The polar bear was not present at today's hearing on Capitol Hill, but that doesn't mean the claws weren't out as Congress questioned why the Interior Department has not yet named the animal as endangered.
Some members of the Committee on Energy Independence and Global Warming suggested that the delay might be more than just typical bureaucratic delay or holiday season hibernation. Is the delay caused by a rush to sell the polar bears' habitat to oil companies for drilling first, they asked?
A petition has been filed with the US Fish and Wildlife Service to list the polar bear as "threatened" (the first step toward endangered status) and identify its critical habitat in Alaska. But last week the Service said it would miss the deadline on Jan.9, because it needed another month to determine if the habitat is indeed critical.
This is the same habitat that another branch of the Interior department is currently considering to lease for gas and oil drilling. Nearly 30 million acres in the Chuckchi Sea are part of a lease deal that could go through as soon as next month, according to today's testimony.
Dr. Steven Amstrup from the US Geological Survey told the committee that his research shows that "in the next 50 years the polar bear population could decline by two thirds" due to its melting habitat and based on the various forecasts of global warming.
Representatives from the Interior Department today testified that they have studied the potential effects of a possible oil spill in the bears' Alaskan habitat and acknowledge that "due primarily to the increased concentration of bears on parts of the coast, the potential for a large oil spill to impact polar bear populations has increased in recent years."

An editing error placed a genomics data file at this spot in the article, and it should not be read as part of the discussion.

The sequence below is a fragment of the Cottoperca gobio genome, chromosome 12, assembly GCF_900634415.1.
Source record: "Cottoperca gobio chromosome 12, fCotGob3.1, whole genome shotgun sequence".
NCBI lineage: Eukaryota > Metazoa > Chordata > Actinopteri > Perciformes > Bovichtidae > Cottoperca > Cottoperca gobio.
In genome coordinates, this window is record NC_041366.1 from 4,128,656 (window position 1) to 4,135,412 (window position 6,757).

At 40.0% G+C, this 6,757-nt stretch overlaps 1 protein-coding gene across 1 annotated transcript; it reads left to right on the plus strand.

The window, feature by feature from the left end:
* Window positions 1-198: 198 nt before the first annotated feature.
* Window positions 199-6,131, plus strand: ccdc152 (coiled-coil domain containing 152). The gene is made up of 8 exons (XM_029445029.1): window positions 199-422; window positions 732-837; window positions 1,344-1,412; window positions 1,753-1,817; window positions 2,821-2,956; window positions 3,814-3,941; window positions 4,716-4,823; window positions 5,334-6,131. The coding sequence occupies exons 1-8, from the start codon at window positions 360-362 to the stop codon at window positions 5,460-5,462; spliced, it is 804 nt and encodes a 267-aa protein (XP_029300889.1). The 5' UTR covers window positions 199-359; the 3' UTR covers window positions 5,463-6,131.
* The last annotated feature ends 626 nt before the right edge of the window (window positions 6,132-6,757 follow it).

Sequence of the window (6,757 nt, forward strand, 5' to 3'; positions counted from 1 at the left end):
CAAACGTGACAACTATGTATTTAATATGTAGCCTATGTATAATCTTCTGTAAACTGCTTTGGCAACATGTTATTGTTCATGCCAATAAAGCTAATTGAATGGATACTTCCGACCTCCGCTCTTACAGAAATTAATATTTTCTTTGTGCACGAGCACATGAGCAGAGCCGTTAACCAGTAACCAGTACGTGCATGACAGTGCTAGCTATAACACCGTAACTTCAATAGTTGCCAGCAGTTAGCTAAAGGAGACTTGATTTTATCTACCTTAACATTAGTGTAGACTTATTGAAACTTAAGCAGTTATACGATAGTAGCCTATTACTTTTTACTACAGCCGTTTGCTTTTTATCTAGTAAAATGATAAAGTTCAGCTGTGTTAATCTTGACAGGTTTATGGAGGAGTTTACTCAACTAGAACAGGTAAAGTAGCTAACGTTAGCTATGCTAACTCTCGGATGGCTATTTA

At today's hearing, Chairman Edward Markey, D-MA, questioned the delay. In defense of the polar bear he said, "In the end, man can adapt, but the bear cannot. We can act to prevent global warming, but the bear cannot. We can develop alternatives to oil, but the bear cannot. When the ice is gone, man cheers about new commercial opportunities for oil and gas drilling; the bear starves and drowns."
Randall Luthi, Director of the Mineral Management Service of the Interior Department said "We think we have done a good job and understand the potential effect of this sale."
Markey expressed his frustration with the Interior Department and announced that he was introducing legislation to compel the Bush Administration to protect the polar bear before it allows drilling for oil in Alaska.
"I have been hoping for common sense from the Department of Interior and Secretary Kempthorne, but I have heard that all-too-common abandonment of common sense here today. We are going to have to redouble our efforts on this committee and in this Congress to head off extinction of the polar bear. If this decision is delayed, in making a determination as to drilling in the Chukchi Sea, we will still be years from the first barrel of oil ever coming from the ocean. But if we get this sequence wrong, in terms of the protection of the polar bear, we will be accelerating the day that the polar bear will be extinct, and I do not think that is something that the American people want to see."